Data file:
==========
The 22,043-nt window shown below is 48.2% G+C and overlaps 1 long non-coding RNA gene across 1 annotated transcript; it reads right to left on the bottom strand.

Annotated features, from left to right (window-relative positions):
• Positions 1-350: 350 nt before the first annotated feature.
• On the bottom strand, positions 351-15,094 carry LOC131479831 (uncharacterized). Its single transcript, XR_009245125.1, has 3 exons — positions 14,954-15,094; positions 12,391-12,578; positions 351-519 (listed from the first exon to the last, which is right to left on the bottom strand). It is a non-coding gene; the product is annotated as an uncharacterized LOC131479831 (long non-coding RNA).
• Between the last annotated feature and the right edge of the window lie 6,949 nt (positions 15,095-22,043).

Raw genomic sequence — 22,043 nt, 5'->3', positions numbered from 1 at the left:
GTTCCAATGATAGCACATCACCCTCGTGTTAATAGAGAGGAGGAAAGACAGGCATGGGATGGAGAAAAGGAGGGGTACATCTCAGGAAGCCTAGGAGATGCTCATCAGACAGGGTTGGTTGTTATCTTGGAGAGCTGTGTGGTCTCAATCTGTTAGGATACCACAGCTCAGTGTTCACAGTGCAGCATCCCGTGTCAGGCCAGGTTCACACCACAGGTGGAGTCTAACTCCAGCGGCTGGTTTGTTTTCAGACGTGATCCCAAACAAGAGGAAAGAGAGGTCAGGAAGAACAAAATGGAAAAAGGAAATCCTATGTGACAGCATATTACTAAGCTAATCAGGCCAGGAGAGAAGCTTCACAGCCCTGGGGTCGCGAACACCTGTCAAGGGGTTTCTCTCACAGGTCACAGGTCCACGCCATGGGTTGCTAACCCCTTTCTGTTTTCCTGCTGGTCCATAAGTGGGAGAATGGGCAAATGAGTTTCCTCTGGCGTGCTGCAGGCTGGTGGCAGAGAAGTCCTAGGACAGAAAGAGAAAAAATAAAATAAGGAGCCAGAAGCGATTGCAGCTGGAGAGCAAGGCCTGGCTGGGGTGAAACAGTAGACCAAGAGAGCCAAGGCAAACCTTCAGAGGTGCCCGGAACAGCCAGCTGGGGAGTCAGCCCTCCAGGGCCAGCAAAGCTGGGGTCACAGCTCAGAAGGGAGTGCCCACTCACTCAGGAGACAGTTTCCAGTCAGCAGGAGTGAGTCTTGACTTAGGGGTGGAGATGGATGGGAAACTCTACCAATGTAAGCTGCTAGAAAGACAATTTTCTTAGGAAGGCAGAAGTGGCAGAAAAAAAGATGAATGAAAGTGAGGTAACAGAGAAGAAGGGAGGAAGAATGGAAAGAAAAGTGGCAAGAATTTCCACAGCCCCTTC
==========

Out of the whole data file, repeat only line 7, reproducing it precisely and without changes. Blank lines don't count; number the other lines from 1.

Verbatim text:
GTTCCAATGATAGCACATCACCCTCGTGTTAATAGAGAGGAGGAAAGACAGGCATGGGATGGAGAAAAGGAGGGGTACATCTCAGGAAGCCTAGGAGATGCTCATCAGACAGGGTTGGTTGTTATCTTGGAGAGCTGTGTGGTCTCAATCTGTTAGGATACCACAGCTCAGTGTTCACAGTGCAGCATCCCGTGTCAGGCCAGGTTCACACCACAGGTGGAGTCTAACTCCAGCGGCTGGTTTGTTTTCAGACGTGATCCCAAACAAGAGGAAAGAGAGGTCAGGAAGAACAAAATGGAAAAAGGAAATCCTATGTGACAGCATATTACTAAGCTAATCAGGCCAGGAGAGAAGCTTCACAGCCCTGGGGTCGCGAACACCTGTCAAGGGGTTTCTCTCACAGGTCACAGGTCCACGCCATGGGTTGCTAACCCCTTTCTGTTTTCCTGCTGGTCCATAAGTGGGAGAATGGGCAAATGAGTTTCCTCTGGCGTGCTGCAGGCTGGTGGCAGAGAAGTCCTAGGACAGAAAGAGAAAAAATAAAATAAGGAGCCAGAAGCGATTGCAGCTGGAGAGCAAGGCCTGGCTGGGGTGAAACAGTAGACCAAGAGAGCCAAGGCAAACCTTCAGAGGTGCCCGGAACAGCCAGCTGGGGAGTCAGCCCTCCAGGGCCAGCAAAGCTGGGGTCACAGCTCAGAAGGGAGTGCCCACTCACTCAGGAGACAGTTTCCAGTCAGCAGGAGTGAGTCTTGACTTAGGGGTGGAGATGGATGGGAAACTCTACCAATGTAAGCTGCTAGAAAGACAATTTTCTTAGGAAGGCAGAAGTGGCAGAAAAAAAGATGAATGAAAGTGAGGTAACAGAGAAGAAGGGAGGAAGAATGGAAAGAAAAGTGGCAAGAATTTCCACAGCCCCTTC